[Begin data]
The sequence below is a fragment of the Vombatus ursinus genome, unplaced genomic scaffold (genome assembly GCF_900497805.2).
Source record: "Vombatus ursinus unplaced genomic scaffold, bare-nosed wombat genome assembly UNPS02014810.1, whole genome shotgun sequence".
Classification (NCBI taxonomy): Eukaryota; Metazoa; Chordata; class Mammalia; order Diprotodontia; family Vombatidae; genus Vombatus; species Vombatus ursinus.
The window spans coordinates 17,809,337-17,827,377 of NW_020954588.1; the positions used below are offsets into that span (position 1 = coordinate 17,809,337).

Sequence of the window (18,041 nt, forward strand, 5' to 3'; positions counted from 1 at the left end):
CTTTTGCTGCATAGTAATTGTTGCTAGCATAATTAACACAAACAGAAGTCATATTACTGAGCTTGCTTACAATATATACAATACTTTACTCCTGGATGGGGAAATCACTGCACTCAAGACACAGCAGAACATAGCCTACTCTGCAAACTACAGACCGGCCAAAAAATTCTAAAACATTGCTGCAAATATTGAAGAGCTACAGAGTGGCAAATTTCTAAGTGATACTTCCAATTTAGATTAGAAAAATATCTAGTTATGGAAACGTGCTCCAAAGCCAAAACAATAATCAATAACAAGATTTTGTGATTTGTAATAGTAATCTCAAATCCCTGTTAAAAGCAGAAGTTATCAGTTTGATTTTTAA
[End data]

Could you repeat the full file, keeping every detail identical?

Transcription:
The sequence below is a fragment of the Vombatus ursinus genome, unplaced genomic scaffold (genome assembly GCF_900497805.2).
Source record: "Vombatus ursinus unplaced genomic scaffold, bare-nosed wombat genome assembly UNPS02014810.1, whole genome shotgun sequence".
Classification (NCBI taxonomy): Eukaryota; Metazoa; Chordata; class Mammalia; order Diprotodontia; family Vombatidae; genus Vombatus; species Vombatus ursinus.
The window spans coordinates 17,809,337-17,827,377 of NW_020954588.1; the positions used below are offsets into that span (position 1 = coordinate 17,809,337).

Sequence of the window (18,041 nt, forward strand, 5' to 3'; positions counted from 1 at the left end):
CTTTTGCTGCATAGTAATTGTTGCTAGCATAATTAACACAAACAGAAGTCATATTACTGAGCTTGCTTACAATATATACAATACTTTACTCCTGGATGGGGAAATCACTGCACTCAAGACACAGCAGAACATAGCCTACTCTGCAAACTACAGACCGGCCAAAAAATTCTAAAACATTGCTGCAAATATTGAAGAGCTACAGAGTGGCAAATTTCTAAGTGATACTTCCAATTTAGATTAGAAAAATATCTAGTTATGGAAACGTGCTCCAAAGCCAAAACAATAATCAATAACAAGATTTTGTGATTTGTAATAGTAATCTCAAATCCCTGTTAAAAGCAGAAGTTATCAGTTTGATTTTTAA